Sustainability : Putting a price on ecosystems

The World Bank has launched new programme that aims to put value on country’s ecosystems in the same way country measures its national income and product accounts, or GNP and GDP.
Janet Ranganathan, an expert at the World Resources Institute (WRI), says countries need to start measuring the value of nature and the benefits and challenges of setting up these so-called national ecosystem service accounts.

What are ecosystem services?
Ecosystem services are the benefits that nature provides to people. Food, fresh water, timber and cotton for clothes are some of the most familiar and visible services. But there are other types of unseen services that we often take for granted, for example the ability of forests to sequester carbon and mitigate climate change and the way in which wetlands filter and purify water.

What are national ecosystem service accounts and why are they needed?
Conventional measurements of national economic performance, such as Gross Domestic Product and Standard National Accounts, do poor job of tracking stocks and flows of ecosystems and their services. country can cut down its forests, drain its wetlands and pollute its water sources and none of this shows up in the national accounting system. There is therefore little incentive for better management of precious natural resources. By giving these assets value and including them in the national accounts, the hope is that what gets measured will get managed. Current macroeconomic decisions largely fail to account for natural assets, leading to decisions that degrade ecosystems. These new accounts will also raise awareness about the value of country’s natural assets and increase public support for decisions that are better for people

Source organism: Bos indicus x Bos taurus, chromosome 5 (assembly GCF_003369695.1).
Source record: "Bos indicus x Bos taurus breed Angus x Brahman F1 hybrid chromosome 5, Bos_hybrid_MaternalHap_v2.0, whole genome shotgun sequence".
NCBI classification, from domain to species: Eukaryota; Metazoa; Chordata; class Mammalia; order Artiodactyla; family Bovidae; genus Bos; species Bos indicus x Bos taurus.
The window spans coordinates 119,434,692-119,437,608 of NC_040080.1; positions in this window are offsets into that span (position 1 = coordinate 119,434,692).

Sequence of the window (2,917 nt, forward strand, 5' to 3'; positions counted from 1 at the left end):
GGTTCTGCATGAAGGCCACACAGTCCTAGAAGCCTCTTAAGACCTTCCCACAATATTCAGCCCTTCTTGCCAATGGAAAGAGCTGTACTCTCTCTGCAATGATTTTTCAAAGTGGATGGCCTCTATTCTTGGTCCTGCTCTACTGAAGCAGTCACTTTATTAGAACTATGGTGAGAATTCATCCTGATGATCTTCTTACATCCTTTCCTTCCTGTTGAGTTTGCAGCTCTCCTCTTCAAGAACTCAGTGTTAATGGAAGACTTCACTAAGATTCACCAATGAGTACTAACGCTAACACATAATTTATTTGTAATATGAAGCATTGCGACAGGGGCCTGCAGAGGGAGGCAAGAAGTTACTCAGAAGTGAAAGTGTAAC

and nature.

What is the connection between ecosystem services and economic development?
Economic development and ecosystem services are intertwined. We can’t really deal with one without dealing with the other. Unfortunately, the current mindset of society is to put economic development and nature in separate boxes, overseen by separate government agencies and separate academic disciplines. We think that protecting the environment is an impediment to development. We view it as cost. Thinking about the environment in terms of ecosystem services can transform that mindset and help us see and value the environment as series of assets or benefits that development in fact depends upon. By including ecosystems as assets alongside capital, labour and other commonly measured units in national accounts, governments will hopefully spur economic growth while sustaining or even growing natural assets.

What are some of the challenges of creating national ecosystem service accounts?
Architects of green accounts must grapple with three measurement challenges: how to define standardised units, how to measure physical quantities and how to assign values. None of these tasks are easy. If the accounts are to be integrated into existing national income accounts, then double counting must be avoided. The chosen measurement units must also be quantifiable at the national level. Finally, the physical measurements must be converted into financial values. The pros and cons of various valuation approaches will need to be carefully weighed to avoid risking the credibility of the entire effort.

Are any countries already doing this?
A number of efforts are under way to create national indicators of ecosystem health. The UK is conducting National Ecosystem Assessment of the country’s natural environment in terms of the benefits it provides to society. The results of this could be integrated into national accounts. Emerging indicators like the Genuine Progress Indicator combine measures of the value of natural, economic and social capital. The European Commission, United Nations and others are exploring ways to define complementary indicators for GDP that address sustainable development.

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